# How do I lookup a 'quantity' of items in excel?

Let's say I have a quantity of items:

1 2 3 4 5 4 3 2 1 2 3 4

in a column of cells. What I want to be able to do is count the quantity how many unique "items" there are in this array:

1 --> 2

2 --> 3

3 --> 3

4 ..> 3

And so forth. I want the table to look like this:

Also, is there a way to accomplish this if I don't know all of the values of the array to begin with? I'm looking for a way to have excel search an array, find a unique value, count how many times that value is in the array, and then move onto the next values.

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Have a look at `COUNTA()` and `COUNTIF()`. – user3463 Mar 18 '11 at 22:59
@RandolphPotter that appears to only count "non-blank" value... I want to be able to count all matching values – KronoS Mar 18 '11 at 23:00
I updated with COUNTIF(), which Matt has expanded on (I don't have Excel in front of me). – user3463 Mar 18 '11 at 23:04

The best way to do this (for ease of setup and refreshing) is to use a pivot table. Set the pivot data to your column of values (with header) and set up your table as shown below.

The pivot table will automatically identify the unique values and provide counts for them in one step.

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I didn't know about pivot tables before asking this question. This would be my preferred method now. – KronoS Jun 3 '13 at 15:41
@KronoS Thanks for the check mark! I was just adding this answer for reference since it's a pretty common user need in Excel. – Excellll Jun 3 '13 at 16:18

For that you want the `COUNTIF()` function. It counts the number of entries in a range that match a criteria.

Say your range is Y4 to Y15, and your individual items are AA4 to AA8 then AB4 would be:

``````=COUNTIF(\$Y\$4:\$Y\$15,AA4)
``````

And then copy and paste that to AB5, AB6, AB7, etc so it ends up with:

``````=COUNTIF(\$Y\$4:\$Y\$15,AA4)
=COUNTIF(\$Y\$4:\$Y\$15,AA5)
=COUNTIF(\$Y\$4:\$Y\$15,AA6)
=COUNTIF(\$Y\$4:\$Y\$15,AA7)
=COUNTIF(\$Y\$4:\$Y\$15,AA8)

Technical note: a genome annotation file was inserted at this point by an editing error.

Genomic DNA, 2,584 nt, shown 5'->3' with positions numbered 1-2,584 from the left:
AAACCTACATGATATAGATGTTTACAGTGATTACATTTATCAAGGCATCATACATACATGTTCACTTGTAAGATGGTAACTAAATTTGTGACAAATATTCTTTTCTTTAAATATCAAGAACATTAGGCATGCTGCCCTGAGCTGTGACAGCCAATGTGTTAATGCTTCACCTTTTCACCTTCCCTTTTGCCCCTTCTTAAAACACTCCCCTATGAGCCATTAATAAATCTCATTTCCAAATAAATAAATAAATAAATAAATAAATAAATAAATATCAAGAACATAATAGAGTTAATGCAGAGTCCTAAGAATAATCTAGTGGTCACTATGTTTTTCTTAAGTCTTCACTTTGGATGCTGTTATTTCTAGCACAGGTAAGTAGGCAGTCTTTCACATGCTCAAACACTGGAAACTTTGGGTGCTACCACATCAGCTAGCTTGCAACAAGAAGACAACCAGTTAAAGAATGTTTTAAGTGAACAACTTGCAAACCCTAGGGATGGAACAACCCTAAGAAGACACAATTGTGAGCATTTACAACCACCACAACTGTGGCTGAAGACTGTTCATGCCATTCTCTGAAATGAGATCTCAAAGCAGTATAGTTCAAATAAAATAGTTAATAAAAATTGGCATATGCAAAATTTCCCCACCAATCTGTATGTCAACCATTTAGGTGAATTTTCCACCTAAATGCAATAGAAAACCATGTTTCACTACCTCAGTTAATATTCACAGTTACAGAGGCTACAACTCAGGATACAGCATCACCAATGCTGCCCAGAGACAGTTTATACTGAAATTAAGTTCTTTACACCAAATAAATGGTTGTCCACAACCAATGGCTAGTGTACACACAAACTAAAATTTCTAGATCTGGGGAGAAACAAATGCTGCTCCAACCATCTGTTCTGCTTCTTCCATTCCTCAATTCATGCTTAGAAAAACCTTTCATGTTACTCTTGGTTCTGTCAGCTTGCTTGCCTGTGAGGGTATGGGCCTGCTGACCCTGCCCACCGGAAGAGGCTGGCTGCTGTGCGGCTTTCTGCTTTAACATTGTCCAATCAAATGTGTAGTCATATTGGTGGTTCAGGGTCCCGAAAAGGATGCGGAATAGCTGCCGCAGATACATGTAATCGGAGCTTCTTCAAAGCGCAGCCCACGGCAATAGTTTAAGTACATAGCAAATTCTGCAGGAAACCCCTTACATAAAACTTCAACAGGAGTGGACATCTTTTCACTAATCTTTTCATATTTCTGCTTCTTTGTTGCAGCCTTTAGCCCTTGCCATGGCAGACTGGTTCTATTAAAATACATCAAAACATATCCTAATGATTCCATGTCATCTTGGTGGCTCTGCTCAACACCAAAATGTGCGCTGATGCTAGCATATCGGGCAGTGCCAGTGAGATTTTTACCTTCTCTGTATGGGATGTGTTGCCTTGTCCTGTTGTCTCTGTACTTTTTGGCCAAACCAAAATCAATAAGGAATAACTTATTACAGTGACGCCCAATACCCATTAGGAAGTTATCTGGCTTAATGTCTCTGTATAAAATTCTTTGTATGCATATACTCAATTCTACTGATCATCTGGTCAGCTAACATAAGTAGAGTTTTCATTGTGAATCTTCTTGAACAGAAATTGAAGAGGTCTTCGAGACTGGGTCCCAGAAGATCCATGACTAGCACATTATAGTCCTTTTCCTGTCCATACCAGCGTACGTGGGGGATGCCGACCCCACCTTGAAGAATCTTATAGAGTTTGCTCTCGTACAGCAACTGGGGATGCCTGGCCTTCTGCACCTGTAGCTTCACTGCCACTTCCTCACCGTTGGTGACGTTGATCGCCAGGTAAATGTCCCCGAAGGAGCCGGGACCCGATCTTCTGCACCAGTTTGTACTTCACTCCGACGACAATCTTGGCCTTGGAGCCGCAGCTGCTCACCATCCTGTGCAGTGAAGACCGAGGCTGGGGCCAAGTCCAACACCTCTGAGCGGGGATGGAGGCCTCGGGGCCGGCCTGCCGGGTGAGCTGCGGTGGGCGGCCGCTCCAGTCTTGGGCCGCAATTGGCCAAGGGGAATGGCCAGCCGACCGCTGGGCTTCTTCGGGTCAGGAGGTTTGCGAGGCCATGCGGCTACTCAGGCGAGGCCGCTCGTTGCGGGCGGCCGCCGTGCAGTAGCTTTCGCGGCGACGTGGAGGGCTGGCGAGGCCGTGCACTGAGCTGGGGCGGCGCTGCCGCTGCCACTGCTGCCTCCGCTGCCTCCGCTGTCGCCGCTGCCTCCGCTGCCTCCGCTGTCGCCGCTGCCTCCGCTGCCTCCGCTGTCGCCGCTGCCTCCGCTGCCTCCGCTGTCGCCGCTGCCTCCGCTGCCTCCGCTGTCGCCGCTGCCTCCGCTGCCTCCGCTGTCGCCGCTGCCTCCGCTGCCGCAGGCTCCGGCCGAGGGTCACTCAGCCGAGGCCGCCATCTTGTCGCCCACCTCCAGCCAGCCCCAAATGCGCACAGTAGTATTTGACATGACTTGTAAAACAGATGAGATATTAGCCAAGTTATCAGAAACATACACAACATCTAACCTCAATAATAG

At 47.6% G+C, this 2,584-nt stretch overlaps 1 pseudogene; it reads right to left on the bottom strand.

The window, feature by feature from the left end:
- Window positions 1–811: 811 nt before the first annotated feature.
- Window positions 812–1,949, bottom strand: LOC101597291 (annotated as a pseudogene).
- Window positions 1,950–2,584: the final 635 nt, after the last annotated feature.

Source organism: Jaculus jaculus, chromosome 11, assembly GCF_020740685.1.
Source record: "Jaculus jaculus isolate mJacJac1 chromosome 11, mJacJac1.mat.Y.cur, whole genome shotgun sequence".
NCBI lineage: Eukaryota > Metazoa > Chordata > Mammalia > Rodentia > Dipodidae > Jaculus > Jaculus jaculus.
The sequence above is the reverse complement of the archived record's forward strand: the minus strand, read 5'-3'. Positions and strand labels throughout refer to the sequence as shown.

``````

Update:

Here is a new system that better fits your needs, but still isn't quite there.

First we need to sort the list, so in the column next to the list of temperatures (or somewhere convenient anyway) you need to have repeated entries of the following formula (I will take column AA for this):

``````=SMALL(\$Y\$4:\$Y\$15,ROW(AA4)-3)
``````

This will find the Nth smallest number in the range - the Nth being the row number of the current cell - 3 (so AA4 becomes 1). Repeating this down the page gives AA5 (2), AA6 (3), etc.

Now we can do the same count as before, but using the new numbers:

``````=COUNTIF(\$Y\$4:\$Y\$15,AA4)
``````

And repeating down the list.

The output should be something like:

``````1  1  2
2  1  2
3  2  3
4  2  3
5  2  3
4  3  3
3  3  3
2  3  3
1  4  3
2  4  3
3  4  3
4  5  1
``````

Now if only we could find some way of reducing it to only display each number once.

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Ah works great... One more further questions though? What if the data is randomized? I.E. I don't know all the value within the array. Is there a way to have excel search for a "unique" value, then count how many there are of that value, and then continue on for the next "unique" value, until the array has reached it's end? – KronoS Mar 18 '11 at 23:05
@KronoS you could use a pivot table to identify a list of unique values – Xantec Mar 18 '11 at 23:24
@Kronos I'd suggest to keep this topic only for the first question. Besides the fact that we have other posts telling how to take unique values, is more valuable to the community to have the question properly answered. Think of other people that may have a question similar to your second question: they'll never reach this topic, since it's not related to unique values, but to the way some data is handled. – Tiago Cardoso Mar 18 '11 at 23:30
@Kronos Actually, a pivot table can do it in a few clicks. – Majenko Mar 18 '11 at 23:41